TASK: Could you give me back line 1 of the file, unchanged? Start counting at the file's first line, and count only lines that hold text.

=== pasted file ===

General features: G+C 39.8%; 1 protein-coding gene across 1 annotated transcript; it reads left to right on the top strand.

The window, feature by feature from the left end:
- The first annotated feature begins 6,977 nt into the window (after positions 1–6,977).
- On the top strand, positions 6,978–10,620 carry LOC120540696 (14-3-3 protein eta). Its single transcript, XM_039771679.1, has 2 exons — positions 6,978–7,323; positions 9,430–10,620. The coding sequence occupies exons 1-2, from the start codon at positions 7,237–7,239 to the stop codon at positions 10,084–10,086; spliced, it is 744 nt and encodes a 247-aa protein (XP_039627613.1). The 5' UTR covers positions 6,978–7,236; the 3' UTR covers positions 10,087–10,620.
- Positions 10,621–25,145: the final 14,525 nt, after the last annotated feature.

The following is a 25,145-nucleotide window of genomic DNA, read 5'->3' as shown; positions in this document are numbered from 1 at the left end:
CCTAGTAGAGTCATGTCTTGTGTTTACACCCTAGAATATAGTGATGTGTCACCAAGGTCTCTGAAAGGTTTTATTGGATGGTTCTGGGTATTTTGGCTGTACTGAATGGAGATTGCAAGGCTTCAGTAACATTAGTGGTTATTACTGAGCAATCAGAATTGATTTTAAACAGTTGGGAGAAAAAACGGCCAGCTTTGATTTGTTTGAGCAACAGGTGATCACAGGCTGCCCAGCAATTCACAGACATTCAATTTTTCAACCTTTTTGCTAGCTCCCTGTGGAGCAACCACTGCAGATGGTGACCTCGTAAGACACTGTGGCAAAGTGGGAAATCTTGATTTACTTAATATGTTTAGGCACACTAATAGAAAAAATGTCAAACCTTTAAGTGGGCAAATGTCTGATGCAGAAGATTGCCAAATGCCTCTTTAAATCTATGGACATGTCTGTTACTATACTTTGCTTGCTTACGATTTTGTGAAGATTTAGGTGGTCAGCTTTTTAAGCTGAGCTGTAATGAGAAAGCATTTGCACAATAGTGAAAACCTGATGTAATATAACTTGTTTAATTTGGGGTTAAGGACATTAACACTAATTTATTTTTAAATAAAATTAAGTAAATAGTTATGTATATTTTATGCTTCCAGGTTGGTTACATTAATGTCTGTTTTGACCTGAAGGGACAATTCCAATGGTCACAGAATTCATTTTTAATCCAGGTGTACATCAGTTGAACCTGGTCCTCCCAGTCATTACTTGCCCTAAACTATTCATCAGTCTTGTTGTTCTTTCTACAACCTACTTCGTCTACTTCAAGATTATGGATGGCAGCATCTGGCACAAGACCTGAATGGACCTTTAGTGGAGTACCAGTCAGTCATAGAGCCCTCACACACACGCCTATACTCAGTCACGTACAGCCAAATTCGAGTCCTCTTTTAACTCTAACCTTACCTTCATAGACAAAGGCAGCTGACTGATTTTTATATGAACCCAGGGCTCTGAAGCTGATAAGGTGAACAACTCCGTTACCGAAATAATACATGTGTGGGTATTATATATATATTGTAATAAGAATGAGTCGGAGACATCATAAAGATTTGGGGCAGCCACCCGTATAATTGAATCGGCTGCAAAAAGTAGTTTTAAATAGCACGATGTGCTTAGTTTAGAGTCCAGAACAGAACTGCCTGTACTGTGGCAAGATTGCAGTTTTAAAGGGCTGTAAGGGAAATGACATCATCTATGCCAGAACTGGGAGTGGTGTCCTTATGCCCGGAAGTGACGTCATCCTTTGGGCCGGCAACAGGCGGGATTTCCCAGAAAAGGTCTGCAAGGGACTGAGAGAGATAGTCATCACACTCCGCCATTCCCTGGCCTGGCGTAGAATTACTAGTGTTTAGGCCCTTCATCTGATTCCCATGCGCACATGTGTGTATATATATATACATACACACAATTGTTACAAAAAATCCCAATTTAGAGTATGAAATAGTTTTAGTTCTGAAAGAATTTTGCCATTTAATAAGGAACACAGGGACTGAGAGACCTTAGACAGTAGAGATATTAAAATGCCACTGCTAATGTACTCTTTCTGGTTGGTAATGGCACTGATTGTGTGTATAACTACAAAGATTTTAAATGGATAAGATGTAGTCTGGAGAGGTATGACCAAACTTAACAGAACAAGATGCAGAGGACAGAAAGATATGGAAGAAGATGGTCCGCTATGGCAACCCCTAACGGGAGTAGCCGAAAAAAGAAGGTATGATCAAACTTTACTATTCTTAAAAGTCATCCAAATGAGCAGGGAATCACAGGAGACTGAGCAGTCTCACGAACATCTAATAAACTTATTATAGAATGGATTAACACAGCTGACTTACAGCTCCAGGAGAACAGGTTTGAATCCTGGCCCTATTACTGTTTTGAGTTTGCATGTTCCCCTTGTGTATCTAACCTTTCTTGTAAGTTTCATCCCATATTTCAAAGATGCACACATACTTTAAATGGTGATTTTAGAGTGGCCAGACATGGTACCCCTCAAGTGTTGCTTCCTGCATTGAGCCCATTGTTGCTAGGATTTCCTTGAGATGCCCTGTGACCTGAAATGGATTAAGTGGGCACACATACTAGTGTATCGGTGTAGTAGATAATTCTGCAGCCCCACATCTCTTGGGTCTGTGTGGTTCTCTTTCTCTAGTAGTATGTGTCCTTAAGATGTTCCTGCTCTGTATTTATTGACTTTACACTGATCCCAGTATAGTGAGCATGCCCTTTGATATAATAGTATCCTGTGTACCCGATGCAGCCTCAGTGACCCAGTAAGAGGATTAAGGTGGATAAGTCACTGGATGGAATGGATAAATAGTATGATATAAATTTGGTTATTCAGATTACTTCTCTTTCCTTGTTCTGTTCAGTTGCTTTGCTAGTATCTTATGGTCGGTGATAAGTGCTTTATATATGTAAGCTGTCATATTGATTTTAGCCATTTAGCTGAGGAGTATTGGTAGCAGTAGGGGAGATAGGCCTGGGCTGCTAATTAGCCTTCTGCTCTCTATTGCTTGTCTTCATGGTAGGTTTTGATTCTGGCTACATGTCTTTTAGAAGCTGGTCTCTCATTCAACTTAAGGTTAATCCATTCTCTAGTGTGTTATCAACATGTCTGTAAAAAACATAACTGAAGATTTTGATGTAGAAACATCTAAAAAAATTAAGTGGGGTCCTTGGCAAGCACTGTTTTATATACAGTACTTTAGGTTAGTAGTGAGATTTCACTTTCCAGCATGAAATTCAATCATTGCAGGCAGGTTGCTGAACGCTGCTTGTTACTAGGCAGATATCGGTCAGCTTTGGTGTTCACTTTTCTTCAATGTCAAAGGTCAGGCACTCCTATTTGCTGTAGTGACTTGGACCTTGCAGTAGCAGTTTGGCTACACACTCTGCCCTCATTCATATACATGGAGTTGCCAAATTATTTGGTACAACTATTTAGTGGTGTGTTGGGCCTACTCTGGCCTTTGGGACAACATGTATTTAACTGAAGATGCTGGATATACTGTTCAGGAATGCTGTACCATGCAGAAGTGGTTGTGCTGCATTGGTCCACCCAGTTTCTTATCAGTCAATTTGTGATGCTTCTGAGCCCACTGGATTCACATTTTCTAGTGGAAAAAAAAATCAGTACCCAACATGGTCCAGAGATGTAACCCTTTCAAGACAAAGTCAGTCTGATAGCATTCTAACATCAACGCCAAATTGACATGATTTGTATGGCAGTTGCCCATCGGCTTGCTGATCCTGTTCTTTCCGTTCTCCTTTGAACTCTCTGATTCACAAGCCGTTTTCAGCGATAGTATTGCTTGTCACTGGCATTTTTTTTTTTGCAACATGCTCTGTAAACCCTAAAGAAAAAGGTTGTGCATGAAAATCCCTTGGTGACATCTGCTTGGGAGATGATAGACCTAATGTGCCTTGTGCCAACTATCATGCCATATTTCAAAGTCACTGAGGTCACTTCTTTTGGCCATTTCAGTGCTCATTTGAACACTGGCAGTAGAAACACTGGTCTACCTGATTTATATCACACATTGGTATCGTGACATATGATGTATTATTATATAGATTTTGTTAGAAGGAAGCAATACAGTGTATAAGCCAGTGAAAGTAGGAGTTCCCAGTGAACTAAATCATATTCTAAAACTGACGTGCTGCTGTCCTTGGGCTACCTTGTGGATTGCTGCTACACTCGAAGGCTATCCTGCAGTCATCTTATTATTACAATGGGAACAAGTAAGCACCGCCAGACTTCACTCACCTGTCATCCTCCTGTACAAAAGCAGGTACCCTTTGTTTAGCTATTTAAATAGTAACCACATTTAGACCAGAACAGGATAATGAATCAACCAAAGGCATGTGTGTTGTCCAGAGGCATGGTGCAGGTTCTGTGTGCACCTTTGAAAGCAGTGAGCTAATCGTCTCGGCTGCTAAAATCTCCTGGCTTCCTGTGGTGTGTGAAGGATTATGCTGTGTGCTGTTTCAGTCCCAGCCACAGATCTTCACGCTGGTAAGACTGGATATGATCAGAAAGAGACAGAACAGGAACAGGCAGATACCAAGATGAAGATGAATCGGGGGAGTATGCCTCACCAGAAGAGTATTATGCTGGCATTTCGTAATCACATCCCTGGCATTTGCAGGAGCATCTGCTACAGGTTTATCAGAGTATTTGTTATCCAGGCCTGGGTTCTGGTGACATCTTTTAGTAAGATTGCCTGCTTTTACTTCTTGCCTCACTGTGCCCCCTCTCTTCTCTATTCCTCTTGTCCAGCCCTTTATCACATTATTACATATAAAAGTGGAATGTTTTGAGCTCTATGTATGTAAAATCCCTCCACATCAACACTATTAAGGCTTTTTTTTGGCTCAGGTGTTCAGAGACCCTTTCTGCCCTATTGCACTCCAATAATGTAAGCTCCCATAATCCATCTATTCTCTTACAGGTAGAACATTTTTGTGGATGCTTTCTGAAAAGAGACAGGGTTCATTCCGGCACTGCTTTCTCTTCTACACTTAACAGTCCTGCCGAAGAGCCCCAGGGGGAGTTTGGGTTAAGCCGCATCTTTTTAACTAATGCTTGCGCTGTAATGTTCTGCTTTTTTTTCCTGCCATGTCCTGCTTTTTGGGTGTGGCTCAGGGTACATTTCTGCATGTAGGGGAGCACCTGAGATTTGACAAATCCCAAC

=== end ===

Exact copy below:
General features: G+C 39.8%; 1 protein-coding gene across 1 annotated transcript; it reads left to right on the top strand.